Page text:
Politics

Lousy negotiations in court led to $170 million judgment debt – Ellen Daaku

Outspoken NPP communicator, Ellen Ama Daaku, has pointed out that Ghana could have avoided the controversial $170 judgment debt if the intermediaries were a bit tactful in their approach during their negotiations at the court of arbitration in London.

She said the reasons the nation gave for walking out of the energy contract with GPGC was flimsy, it was not guided by the right counselors, and the government’s decision to abrogate among considering other important factors could be a major contributor to the loss.

Ghana was slapped with a judgment debt of $170m by the London Commercial Court of international arbitration. for canceling an energy contract between the state and the independent body.

Commenting on the matter on Metro TV’s Good Morning Ghana on Monday, June 28, 2021, Ms. Ellen Ama Daaku noted that it is normal for the opposition NDC to defend the deal but insisted that Ghana did not make a good case in London.

“Of course, I’m expecting that all other NDC communicators will go on that line because,. I feel with the little law that I have done, our arbitration did not go well. Privately, that’s what I feel,” she added.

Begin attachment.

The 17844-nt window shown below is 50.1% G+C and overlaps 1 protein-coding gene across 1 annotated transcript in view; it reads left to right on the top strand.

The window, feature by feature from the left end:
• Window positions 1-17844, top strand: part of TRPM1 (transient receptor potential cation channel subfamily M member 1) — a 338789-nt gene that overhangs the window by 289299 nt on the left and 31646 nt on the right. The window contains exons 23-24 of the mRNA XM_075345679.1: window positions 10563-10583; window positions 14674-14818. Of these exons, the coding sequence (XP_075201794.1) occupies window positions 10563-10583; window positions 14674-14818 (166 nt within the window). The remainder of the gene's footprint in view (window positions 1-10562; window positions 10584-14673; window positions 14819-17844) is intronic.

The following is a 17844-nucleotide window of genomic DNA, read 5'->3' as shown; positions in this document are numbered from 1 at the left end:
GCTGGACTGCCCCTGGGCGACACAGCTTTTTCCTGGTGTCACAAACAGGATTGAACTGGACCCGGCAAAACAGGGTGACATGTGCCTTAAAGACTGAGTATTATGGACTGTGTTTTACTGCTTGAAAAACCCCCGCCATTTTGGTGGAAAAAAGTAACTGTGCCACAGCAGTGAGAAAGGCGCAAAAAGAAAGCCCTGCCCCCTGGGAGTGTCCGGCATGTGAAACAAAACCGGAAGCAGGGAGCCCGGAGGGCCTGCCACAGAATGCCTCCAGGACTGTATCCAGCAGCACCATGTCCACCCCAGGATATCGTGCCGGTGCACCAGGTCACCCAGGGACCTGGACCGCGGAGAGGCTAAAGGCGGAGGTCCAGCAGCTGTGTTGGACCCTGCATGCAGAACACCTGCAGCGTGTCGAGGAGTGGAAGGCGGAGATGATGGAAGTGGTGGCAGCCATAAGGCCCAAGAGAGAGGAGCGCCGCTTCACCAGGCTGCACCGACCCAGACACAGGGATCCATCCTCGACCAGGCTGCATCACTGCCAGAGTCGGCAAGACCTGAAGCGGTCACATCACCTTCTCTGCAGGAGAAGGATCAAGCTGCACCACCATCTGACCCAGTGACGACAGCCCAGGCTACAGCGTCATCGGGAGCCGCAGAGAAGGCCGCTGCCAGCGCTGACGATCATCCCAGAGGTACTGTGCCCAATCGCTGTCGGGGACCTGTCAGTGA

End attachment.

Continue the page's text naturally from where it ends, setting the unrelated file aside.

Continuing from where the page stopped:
Ellen Daaku indicated that the financial predicament the nation finds itself in now was anticipated emphasizing.

“You [Ghana] knew exactly what was going to happen. You actually employed lawyers who could work for you in the UK because we couldn’t do it. So we employed people. What sort of advice did they give us?” she quizzed.

She stressed time was of crucial essence in such negotiations expressing disappointment that Ghana could not meet the time demands and also argued wrongly.

“How come we got things mixed up and we did not show up at the time and then we go with this excuse of covid. For me, the little international law that I have studied simply didn’t go well with the arbitration” she added.

Ms. Daaku noted if the nation could have prevented the financial ordeal or gets herself at a much safer place depended largely on the decisions of government:

“Now whether we could have made more money negotiating with the company or we could have saved ourselves some money by abrogating the contract or still continue with the contract, it all boils down to what the managers of the whole thing thought off when they took over. That should be the NPP government when they took over in 2017 and therefore the energy minister brought this up that those contracts have to be abrogated,” she concluded.

 

 

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